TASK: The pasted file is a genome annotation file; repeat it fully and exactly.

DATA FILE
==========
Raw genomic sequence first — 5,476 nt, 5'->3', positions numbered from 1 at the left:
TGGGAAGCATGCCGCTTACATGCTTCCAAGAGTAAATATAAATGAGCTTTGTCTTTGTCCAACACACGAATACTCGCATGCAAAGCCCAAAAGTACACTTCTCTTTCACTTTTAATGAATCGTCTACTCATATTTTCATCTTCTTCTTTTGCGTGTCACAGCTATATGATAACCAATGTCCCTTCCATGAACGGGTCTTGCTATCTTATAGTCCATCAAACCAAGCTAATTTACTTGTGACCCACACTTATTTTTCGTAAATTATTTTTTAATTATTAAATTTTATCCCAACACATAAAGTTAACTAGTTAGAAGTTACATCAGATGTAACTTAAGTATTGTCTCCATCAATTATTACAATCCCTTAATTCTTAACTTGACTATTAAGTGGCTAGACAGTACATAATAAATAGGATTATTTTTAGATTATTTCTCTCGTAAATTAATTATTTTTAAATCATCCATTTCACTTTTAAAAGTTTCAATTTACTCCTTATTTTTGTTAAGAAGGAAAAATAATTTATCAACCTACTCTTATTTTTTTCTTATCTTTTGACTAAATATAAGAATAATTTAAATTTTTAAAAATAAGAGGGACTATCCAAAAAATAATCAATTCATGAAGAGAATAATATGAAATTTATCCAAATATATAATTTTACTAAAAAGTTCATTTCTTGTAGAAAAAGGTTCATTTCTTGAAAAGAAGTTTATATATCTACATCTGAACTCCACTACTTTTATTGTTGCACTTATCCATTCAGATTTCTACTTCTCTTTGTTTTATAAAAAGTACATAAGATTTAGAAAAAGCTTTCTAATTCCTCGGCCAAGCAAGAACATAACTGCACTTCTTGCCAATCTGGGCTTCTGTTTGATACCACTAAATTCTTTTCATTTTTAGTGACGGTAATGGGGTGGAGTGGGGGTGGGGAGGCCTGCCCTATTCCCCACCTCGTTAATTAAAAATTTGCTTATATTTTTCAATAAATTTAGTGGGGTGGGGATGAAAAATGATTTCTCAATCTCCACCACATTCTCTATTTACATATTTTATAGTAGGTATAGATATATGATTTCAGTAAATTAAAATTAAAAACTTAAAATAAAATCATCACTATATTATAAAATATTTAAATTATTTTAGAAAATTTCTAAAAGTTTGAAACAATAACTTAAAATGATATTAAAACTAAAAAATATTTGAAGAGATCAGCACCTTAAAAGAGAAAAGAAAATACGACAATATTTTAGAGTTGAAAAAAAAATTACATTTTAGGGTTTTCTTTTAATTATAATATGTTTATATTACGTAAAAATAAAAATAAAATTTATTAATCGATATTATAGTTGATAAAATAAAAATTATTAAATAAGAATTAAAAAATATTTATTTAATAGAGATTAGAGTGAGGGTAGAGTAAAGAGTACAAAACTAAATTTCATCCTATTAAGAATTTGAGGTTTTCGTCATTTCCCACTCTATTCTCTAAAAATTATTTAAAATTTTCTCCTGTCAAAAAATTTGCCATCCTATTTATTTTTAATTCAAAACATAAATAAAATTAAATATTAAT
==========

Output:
Raw genomic sequence first — 5,476 nt, 5'->3', positions numbered from 1 at the left:
TGGGAAGCATGCCGCTTACATGCTTCCAAGAGTAAATATAAATGAGCTTTGTCTTTGTCCAACACACGAATACTCGCATGCAAAGCCCAAAAGTACACTTCTCTTTCACTTTTAATGAATCGTCTACTCATATTTTCATCTTCTTCTTTTGCGTGTCACAGCTATATGATAACCAATGTCCCTTCCATGAACGGGTCTTGCTATCTTATAGTCCATCAAACCAAGCTAATTTACTTGTGACCCACACTTATTTTTCGTAAATTATTTTTTAATTATTAAATTTTATCCCAACACATAAAGTTAACTAGTTAGAAGTTACATCAGATGTAACTTAAGTATTGTCTCCATCAATTATTACAATCCCTTAATTCTTAACTTGACTATTAAGTGGCTAGACAGTACATAATAAATAGGATTATTTTTAGATTATTTCTCTCGTAAATTAATTATTTTTAAATCATCCATTTCACTTTTAAAAGTTTCAATTTACTCCTTATTTTTGTTAAGAAGGAAAAATAATTTATCAACCTACTCTTATTTTTTTCTTATCTTTTGACTAAATATAAGAATAATTTAAATTTTTAAAAATAAGAGGGACTATCCAAAAAATAATCAATTCATGAAGAGAATAATATGAAATTTATCCAAATATATAATTTTACTAAAAAGTTCATTTCTTGTAGAAAAAGGTTCATTTCTTGAAAAGAAGTTTATATATCTACATCTGAACTCCACTACTTTTATTGTTGCACTTATCCATTCAGATTTCTACTTCTCTTTGTTTTATAAAAAGTACATAAGATTTAGAAAAAGCTTTCTAATTCCTCGGCCAAGCAAGAACATAACTGCACTTCTTGCCAATCTGGGCTTCTGTTTGATACCACTAAATTCTTTTCATTTTTAGTGACGGTAATGGGGTGGAGTGGGGGTGGGGAGGCCTGCCCTATTCCCCACCTCGTTAATTAAAAATTTGCTTATATTTTTCAATAAATTTAGTGGGGTGGGGATGAAAAATGATTTCTCAATCTCCACCACATTCTCTATTTACATATTTTATAGTAGGTATAGATATATGATTTCAGTAAATTAAAATTAAAAACTTAAAATAAAATCATCACTATATTATAAAATATTTAAATTATTTTAGAAAATTTCTAAAAGTTTGAAACAATAACTTAAAATGATATTAAAACTAAAAAATATTTGAAGAGATCAGCACCTTAAAAGAGAAAAGAAAATACGACAATATTTTAGAGTTGAAAAAAAAATTACATTTTAGGGTTTTCTTTTAATTATAATATGTTTATATTACGTAAAAATAAAAATAAAATTTATTAATCGATATTATAGTTGATAAAATAAAAATTATTAAATAAGAATTAAAAAATATTTATTTAATAGAGATTAGAGTGAGGGTAGAGTAAAGAGTACAAAACTAAATTTCATCCTATTAAGAATTTGAGGTTTTCGTCATTTCCCACTCTATTCTCTAAAAATTATTTAAAATTTTCTCCTGTCAAAAAATTTGCCATCCTATTTATTTTTAATTCAAAACATAAATAAAATTAAATATTAAT